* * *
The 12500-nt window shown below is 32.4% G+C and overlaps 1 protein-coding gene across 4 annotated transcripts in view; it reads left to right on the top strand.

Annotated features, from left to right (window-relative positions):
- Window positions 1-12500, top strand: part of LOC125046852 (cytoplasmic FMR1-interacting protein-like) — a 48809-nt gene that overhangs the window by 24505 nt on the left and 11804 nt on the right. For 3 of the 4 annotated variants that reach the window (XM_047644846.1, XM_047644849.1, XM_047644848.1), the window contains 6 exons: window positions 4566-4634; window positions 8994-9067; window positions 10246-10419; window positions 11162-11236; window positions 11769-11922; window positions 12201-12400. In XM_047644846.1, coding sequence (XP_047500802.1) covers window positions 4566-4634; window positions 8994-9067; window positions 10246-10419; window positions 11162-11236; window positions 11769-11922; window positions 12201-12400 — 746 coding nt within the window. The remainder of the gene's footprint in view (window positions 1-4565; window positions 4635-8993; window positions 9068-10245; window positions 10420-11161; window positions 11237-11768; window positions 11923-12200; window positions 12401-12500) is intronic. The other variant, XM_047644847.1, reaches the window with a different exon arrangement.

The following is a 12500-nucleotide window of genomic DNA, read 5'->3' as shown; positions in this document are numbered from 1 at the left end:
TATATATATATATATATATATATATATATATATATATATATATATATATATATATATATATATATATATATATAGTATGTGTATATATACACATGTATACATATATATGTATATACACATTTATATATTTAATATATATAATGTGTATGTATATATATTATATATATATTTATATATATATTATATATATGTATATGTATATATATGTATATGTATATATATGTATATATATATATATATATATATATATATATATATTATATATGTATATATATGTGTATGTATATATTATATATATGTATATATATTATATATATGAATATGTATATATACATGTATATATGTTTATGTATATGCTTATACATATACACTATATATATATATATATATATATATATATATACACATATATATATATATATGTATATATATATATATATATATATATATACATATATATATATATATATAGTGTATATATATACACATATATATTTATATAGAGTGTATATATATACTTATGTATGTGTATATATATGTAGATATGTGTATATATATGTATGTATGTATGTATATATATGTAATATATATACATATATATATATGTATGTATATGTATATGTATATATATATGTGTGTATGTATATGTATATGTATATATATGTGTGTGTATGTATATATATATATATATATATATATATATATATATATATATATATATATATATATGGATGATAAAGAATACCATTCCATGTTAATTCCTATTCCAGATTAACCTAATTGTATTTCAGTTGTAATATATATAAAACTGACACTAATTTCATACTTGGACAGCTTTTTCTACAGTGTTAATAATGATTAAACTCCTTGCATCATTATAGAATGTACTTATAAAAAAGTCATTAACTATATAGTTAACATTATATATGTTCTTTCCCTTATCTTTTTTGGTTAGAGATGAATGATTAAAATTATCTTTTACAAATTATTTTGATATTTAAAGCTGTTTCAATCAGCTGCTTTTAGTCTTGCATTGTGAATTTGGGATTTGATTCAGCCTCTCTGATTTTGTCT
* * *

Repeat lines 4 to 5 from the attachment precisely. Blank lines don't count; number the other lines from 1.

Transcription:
The following is a 12500-nucleotide window of genomic DNA, read 5'->3' as shown; positions in this document are numbered from 1 at the left end:
TATATATATATATATATATATATATATATATATATATATATATATATATATATATATATATATATATATATATAGTATGTGTATATATACACATGTATACATATATATGTATATACACATTTATATATTTAATATATATAATGTGTATGTATATATATTATATATATATTTATATATATATTATATATATGTATATGTATATATATGTATATGTATATATATGTATATATATATATATATATATATATATATATATATTATATATGTATATATATGTGTATGTATATATTATATATATGTATATATATTATATATATGAATATGTATATATACATGTATATATGTTTATGTATATGCTTATACATATACACTATATATATATATATATATATATATATATATACACATATATATATATATATGTATATATATATATATATATATATATATACATATATATATATATATATAGTGTATATATATACACATATATATTTATATAGAGTGTATATATATACTTATGTATGTGTATATATATGTAGATATGTGTATATATATGTATGTATGTATGTATATATATGTAATATATATACATATATATATATGTATGTATATGTATATGTATATATATATGTGTGTATGTATATGTATATGTATATATATGTGTGTGTATGTATATATATATATATATATATATATATATATATATATATATATATATATATATATGGATGATAAAGAATACCATTCCATGTTAATTCCTATTCCAGATTAACCTAATTGTATTTCAGTTGTAATATATATAAAACTGACACTAATTTCATACTTGGACAGCTTTTTCTACAGTGTTAATAATGATTAAACTCCTTGCATCATTATAGAATGTACTTATAAAAAAGTCATTAACTATATAGTTAACATTATATATGTTCTTTCCCTTATCTTTTTTGGTTAGAGATGAATGATTAAAATTATCTTTTACAAATTATTTTGATATTTAAAGCTGTTTCAATCAGCTGCTTTTAGTCTTGCATTGTGAATTTGGGATTTGATTCAGCCTCTCTGATTTTGTCT